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- Movie: The Road
- Rating: R
- Starring: Viggo Mortensen, Kodi Smit-McPhee, Charlize Theron, Robert Duvall, Guy Pearce, Garret Dillahunt, Michael K. Williams and Molly Parker
- Written By: Joe Penhall
- Directed By: John Hillcoat
- Distributor: The Weinstein Company
The Road Movie Review
The Road Movie Review
By Rob Vaux
November 23, 2009
Viggo Mortensen and Kodi Smit-McPhee try to survive THE ROAD(2009).
© Weinstein Company/Dimension
Science fiction filmmaking doesn't get more profound or moving than The Road. Indeed, it embodies everything the genre is supposed to be about, using hypothetical supposition to illuminate the deepest truths of the human condition. The scenario it posits has been explored a thousand times before (the end of the world and what happens afterwards) but rarely has it seemed so chillingly believable. So too does its earnest defense of basic humanism--in our ability to hold onto our souls, even in the most appalling circumstances--resonate with raw, unvarnished strength.
We never learn what causes the film's apocalypse, but whatever it is, it's as bad as they come. Plant and animal life is essentially extinct; the trees have all died and great forests of them now crash down one by one into the ash-strewn landscape. There are no more governments or social organizations. Those few humans who survive are reduced to scavenging among the ruins, hoping for an odd can of peas… or else turning on their fellows to claim the only fresh meat available. The possibility of cannibalism deeply troubles the unnamed protagonist (Viggo Mortensen).
While he refuses to consider the possibility himself, he has a twelve-year-old son (Kodi Smit-McPhee) to look after, and would rather put a bullet in both their heads than end up on someone's dinner menu. The two of them are heading south--from where or to where, we never quite know, save that things might be better where they're going. The need to find that hypothetical sanctuary counters the fatalistic realization that this may truly be the end, giving father and son alike the power to soldier on.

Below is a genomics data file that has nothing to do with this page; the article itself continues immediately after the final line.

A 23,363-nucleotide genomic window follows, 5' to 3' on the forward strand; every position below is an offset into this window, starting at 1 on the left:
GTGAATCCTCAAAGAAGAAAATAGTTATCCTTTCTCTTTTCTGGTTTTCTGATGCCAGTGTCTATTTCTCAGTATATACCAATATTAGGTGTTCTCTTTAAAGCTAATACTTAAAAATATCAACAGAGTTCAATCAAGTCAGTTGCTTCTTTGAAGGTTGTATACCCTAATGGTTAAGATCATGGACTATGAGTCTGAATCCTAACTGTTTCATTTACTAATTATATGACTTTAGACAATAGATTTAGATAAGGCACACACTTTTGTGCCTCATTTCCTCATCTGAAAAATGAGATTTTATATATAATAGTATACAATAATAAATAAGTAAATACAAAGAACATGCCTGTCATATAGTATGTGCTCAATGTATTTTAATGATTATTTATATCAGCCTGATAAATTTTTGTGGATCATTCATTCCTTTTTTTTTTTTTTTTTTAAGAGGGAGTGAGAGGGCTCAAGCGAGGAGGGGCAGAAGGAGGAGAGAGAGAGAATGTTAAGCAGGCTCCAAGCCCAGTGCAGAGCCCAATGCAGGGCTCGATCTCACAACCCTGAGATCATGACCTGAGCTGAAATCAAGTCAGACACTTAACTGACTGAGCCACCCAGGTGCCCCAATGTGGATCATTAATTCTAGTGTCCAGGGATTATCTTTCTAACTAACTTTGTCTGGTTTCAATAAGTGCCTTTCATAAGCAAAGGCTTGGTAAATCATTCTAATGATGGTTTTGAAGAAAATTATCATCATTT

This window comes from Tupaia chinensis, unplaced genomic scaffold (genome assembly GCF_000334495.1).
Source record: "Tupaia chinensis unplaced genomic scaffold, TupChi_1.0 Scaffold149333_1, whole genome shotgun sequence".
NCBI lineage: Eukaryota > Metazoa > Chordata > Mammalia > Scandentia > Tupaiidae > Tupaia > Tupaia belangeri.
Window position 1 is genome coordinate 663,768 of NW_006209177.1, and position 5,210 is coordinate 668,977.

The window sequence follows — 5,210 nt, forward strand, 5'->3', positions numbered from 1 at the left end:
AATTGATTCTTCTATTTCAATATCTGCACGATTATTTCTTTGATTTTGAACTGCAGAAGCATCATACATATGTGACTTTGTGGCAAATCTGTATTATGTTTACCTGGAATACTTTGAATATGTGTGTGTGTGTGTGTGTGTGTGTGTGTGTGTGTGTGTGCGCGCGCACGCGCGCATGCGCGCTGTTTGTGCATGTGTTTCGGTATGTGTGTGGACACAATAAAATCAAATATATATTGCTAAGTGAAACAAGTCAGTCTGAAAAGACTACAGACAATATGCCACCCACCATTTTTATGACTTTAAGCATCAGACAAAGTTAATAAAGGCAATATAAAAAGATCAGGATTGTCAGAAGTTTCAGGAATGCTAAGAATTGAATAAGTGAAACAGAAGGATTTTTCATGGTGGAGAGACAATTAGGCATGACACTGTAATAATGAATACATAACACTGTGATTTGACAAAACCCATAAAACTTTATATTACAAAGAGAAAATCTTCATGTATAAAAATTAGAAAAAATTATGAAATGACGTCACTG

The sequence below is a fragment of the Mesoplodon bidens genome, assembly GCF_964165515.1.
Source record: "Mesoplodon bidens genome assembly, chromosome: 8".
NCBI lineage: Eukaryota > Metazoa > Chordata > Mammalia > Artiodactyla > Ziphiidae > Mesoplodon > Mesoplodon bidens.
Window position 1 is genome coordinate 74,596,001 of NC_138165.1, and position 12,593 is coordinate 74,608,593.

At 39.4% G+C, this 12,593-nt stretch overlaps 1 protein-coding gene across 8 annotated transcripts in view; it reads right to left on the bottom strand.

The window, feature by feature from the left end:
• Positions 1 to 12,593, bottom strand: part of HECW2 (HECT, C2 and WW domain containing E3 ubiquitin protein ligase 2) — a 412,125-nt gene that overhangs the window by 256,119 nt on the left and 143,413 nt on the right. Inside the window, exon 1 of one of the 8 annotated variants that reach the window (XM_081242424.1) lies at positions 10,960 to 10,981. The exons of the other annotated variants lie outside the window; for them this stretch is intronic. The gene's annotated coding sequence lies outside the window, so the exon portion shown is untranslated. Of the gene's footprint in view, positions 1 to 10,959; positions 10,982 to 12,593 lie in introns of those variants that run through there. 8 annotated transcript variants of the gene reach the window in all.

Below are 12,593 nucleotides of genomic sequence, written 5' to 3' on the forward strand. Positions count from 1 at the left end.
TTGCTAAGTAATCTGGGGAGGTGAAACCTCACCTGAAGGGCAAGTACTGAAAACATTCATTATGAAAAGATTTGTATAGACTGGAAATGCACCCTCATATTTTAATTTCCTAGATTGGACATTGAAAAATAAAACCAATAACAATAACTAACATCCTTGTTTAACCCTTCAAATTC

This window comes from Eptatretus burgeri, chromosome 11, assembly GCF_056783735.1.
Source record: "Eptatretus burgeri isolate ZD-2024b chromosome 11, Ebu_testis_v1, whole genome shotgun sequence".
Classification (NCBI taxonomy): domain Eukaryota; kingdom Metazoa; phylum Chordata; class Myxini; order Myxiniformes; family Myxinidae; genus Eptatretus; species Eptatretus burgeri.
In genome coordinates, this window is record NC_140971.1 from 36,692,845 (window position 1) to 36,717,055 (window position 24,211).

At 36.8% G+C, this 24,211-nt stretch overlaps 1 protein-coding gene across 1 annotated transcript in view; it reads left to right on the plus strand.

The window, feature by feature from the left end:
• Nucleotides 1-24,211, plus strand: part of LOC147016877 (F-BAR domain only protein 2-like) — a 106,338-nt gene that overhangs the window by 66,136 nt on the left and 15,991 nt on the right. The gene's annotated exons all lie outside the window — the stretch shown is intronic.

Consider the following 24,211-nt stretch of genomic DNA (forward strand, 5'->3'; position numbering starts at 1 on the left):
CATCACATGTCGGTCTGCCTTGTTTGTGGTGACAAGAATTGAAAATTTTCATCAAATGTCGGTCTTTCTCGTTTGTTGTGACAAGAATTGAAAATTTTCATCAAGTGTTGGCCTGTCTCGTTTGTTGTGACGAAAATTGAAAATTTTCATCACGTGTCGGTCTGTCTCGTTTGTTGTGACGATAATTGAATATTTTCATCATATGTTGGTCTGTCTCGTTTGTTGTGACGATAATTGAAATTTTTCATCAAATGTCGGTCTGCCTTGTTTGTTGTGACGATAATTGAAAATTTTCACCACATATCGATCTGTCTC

Director John Hillcoat envisions this world in a perpetual state of winter. The landscape remains uniformly gray, broken only by the remnants of our former civilization rapidly succumbing to the elements. Emaciated survivors prowl the fringes like living corpses, opting to survive by any means necessary and destroying who they are in the process. Like the best post-apocalyptic films, The Road recognizes perils beyond the mere physical, and with a child who literally means everything to him, Mortensen's hero is sore pressed to avoid them all. He has an instinct for survival, as evinced by earlier interactions with his wife (Charlize Theron) while the world crumbles around them. But in his battles with monstrosity, he runs the risk of becoming a monster himself: casting out decent souls who may need his help just because he can't trust them to play square with him. When blended with Mortensen's natural intensity, it creates a figure at once compelling and frightening, the perfect embodiment of this stunning global death rattle.
The overall plausibility of the vision accompanies strangely surreal moments, manifesting in a quieter subtext which ironically reinforces the film's realism. The rare occupied house takes on aspects of a fairy tale witch's abode, while approaching people look strikingly monstrous despite their comparatively normal faces. The original book by Cormac McCarthy is purportedly more overtly allegorical (I haven't read it), though it's hard to imagine his prose holding more devastation than the images on display here.
And yet even in the midst of the bleakest movie atmosphere in years, glimmers of something better arise. A junebug, a rainbow near a waterfall, an unexpected cache of food… small bursts of hope appear out of nowhere, sometimes preceding a moment of sheer horror but reminding us that the struggle is still worthwhile. That remains The Road's strongest asset: its refusal to submit to its own bleak view. It takes a huge effort to balance basic human dignity against a calamity so great: either one side or the other is bound to feel like a cop-out. But Hillcoat understands that the veracity of one hinges on the persistence of the other, binding them together in a way which strengthens both halves of the equation. It certainly doesn't make for light entertainment, but its power cannot be denied, and for all of its bleak content, the final equation proves surprisingly optimistic. Victory lies in the battle, not the resolution, and our own proclivities can either lift us through that coming night or hasten its arrival. It's all up to us: a message The Road delivers with impeccable perfection.
READ: Viggo Mortensen Interview
See the Latest Trailer for The Road HERE